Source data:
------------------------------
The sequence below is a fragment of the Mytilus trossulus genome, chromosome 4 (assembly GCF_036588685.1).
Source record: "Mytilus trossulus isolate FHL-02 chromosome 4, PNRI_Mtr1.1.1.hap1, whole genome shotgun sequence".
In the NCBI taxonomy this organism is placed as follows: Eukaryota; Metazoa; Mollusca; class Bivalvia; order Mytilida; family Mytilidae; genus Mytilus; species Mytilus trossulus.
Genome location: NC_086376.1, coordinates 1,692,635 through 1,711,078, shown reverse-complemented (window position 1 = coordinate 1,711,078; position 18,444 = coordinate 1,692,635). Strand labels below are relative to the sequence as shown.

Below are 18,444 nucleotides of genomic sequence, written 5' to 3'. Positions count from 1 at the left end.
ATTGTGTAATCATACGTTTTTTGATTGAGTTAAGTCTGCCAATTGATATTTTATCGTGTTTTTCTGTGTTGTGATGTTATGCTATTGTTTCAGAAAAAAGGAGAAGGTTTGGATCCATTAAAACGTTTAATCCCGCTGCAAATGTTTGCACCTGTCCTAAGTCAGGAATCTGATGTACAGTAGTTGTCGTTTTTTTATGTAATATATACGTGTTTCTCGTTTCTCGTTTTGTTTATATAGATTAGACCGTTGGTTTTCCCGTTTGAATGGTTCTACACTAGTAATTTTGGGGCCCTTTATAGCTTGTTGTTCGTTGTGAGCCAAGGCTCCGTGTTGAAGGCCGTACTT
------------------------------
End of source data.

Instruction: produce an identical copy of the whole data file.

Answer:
The sequence below is a fragment of the Mytilus trossulus genome, chromosome 4 (assembly GCF_036588685.1).
Source record: "Mytilus trossulus isolate FHL-02 chromosome 4, PNRI_Mtr1.1.1.hap1, whole genome shotgun sequence".
In the NCBI taxonomy this organism is placed as follows: Eukaryota; Metazoa; Mollusca; class Bivalvia; order Mytilida; family Mytilidae; genus Mytilus; species Mytilus trossulus.
Genome location: NC_086376.1, coordinates 1,692,635 through 1,711,078, shown reverse-complemented (window position 1 = coordinate 1,711,078; position 18,444 = coordinate 1,692,635). Strand labels below are relative to the sequence as shown.

Below are 18,444 nucleotides of genomic sequence, written 5' to 3'. Positions count from 1 at the left end.
ATTGTGTAATCATACGTTTTTTGATTGAGTTAAGTCTGCCAATTGATATTTTATCGTGTTTTTCTGTGTTGTGATGTTATGCTATTGTTTCAGAAAAAAGGAGAAGGTTTGGATCCATTAAAACGTTTAATCCCGCTGCAAATGTTTGCACCTGTCCTAAGTCAGGAATCTGATGTACAGTAGTTGTCGTTTTTTTATGTAATATATACGTGTTTCTCGTTTCTCGTTTTGTTTATATAGATTAGACCGTTGGTTTTCCCGTTTGAATGGTTCTACACTAGTAATTTTGGGGCCCTTTATAGCTTGTTGTTCGTTGTGAGCCAAGGCTCCGTGTTGAAGGCCGTACTT